The Halifax says house prices rose again in July after dipping last month, making the average price £261,221 and leaving prices 7.6% higher than at the same time last year.
Last month, average prices were 8.7% up on a year ago.
The lender said it expected prices to settle further after the recent spate of strong rises, which has been fuelled in part by tax breaks on stamp duty.
But it said a shortage of homes was likely to support prices.
The average property price across the UK was £261,221 in July, with the highest rises of 13.8% seen in Wales and the lowest - 2.5% - in London.
The government gave some home buyers a temporary break from paying the set tax paid on certain housing transactions. It completely waived the payment on the first £500,000 of any property purchase in England or Northern Ireland, but that break finished at the end of June.
Now a 5% tax kicks in at £250,000 for properties up to £925,000. Rates on properties above that are higher.
From October, rates are due to return to normal, which means the point at which homebuyers start paying stamp duty will revert back to £125,001.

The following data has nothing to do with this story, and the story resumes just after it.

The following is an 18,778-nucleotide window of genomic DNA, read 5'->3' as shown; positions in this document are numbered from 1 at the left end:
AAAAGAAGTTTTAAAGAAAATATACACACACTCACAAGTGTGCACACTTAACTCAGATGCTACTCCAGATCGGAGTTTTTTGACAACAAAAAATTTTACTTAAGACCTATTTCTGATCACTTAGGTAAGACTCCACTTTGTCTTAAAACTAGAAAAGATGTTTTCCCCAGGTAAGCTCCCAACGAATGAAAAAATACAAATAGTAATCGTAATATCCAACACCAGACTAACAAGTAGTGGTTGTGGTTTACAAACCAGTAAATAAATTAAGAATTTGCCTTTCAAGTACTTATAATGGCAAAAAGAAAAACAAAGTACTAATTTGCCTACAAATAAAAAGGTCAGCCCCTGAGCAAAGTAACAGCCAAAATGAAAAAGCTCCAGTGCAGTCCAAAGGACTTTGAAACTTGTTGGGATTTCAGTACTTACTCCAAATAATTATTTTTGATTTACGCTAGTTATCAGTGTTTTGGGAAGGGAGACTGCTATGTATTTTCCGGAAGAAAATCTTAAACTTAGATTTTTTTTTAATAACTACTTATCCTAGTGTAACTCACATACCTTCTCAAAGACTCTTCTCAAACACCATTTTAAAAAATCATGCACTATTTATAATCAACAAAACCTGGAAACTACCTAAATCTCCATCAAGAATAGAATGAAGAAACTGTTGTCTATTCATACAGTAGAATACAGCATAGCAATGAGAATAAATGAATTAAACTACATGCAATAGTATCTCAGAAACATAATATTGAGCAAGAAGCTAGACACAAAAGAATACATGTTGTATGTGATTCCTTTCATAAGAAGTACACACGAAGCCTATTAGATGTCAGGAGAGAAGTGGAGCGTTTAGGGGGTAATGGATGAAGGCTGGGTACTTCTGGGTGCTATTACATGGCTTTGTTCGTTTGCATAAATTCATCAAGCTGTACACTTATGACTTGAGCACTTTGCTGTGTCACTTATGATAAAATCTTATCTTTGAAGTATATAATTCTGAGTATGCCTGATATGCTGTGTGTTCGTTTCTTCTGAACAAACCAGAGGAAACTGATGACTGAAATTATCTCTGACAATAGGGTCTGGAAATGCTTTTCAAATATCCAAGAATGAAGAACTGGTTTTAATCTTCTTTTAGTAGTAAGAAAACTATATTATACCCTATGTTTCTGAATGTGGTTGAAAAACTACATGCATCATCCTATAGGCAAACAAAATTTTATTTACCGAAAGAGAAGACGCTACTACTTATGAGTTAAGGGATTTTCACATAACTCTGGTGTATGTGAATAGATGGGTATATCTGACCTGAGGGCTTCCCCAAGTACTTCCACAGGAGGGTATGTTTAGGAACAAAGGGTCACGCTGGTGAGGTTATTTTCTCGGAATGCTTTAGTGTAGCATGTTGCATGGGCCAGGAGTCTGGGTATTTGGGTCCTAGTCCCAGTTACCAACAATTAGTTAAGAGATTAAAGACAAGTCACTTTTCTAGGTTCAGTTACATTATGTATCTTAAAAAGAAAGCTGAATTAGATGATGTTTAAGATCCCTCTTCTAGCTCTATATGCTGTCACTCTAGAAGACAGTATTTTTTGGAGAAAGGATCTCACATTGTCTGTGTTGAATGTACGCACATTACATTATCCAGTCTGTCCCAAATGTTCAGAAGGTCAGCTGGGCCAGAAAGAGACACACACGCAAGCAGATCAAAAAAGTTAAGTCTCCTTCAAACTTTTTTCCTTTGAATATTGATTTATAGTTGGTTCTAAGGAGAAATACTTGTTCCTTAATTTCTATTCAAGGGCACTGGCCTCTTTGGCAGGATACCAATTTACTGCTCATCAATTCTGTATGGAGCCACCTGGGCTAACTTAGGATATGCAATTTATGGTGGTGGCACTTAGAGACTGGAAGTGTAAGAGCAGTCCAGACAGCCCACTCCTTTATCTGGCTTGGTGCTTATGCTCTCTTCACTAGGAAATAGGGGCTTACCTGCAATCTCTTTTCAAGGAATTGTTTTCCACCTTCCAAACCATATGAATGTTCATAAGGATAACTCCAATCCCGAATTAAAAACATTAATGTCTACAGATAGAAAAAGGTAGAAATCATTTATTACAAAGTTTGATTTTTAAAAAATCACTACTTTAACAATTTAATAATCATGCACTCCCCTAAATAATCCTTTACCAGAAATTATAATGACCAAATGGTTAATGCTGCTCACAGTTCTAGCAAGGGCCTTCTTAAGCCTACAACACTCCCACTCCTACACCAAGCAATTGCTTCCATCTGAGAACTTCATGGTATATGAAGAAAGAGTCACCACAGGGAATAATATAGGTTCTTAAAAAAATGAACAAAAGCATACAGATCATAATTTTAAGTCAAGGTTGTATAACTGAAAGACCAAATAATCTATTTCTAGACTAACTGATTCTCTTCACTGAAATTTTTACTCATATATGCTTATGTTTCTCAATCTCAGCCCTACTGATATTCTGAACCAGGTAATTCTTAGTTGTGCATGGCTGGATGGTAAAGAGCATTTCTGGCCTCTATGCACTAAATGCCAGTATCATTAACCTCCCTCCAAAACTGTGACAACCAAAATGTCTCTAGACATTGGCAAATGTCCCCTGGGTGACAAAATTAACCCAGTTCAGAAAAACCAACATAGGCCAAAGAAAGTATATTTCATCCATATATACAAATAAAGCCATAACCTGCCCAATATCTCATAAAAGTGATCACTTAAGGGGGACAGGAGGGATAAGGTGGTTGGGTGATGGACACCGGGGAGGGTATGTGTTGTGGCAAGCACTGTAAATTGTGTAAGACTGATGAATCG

Russell Galley, managing director of Halifax, said: "This easing was somewhat expected, given the strength of price inflation seen last summer, as the market began its recovery from the first lockdown and with activity supported by the start of the stamp duty holiday."
He said that instructions "for sale" were now falling and estate agents had seen a fall in the number of available homes: "This general lack of supply should help to support prices in the near-term, as will the exceptionally low cost of borrowing and continued strong customer demand."
'Great wall of money'
Nicky Stevenson, managing director at the estate agent group Fine & Country, said huge demand remained: "This data shows the era of ballooning house prices is not over yet, even if a little air is now slowly starting to hiss out of the market.
"While annual growth has softened slightly since the frenzied heyday of the stamp duty holiday, there is still a great wall of money coming into the market despite the phasing out of this much celebrated tax break.
"Super-low interest rates, shrinking housing stock, greater mortgage availability and government support for buyers should mean house price growth remains resilient into the autumn."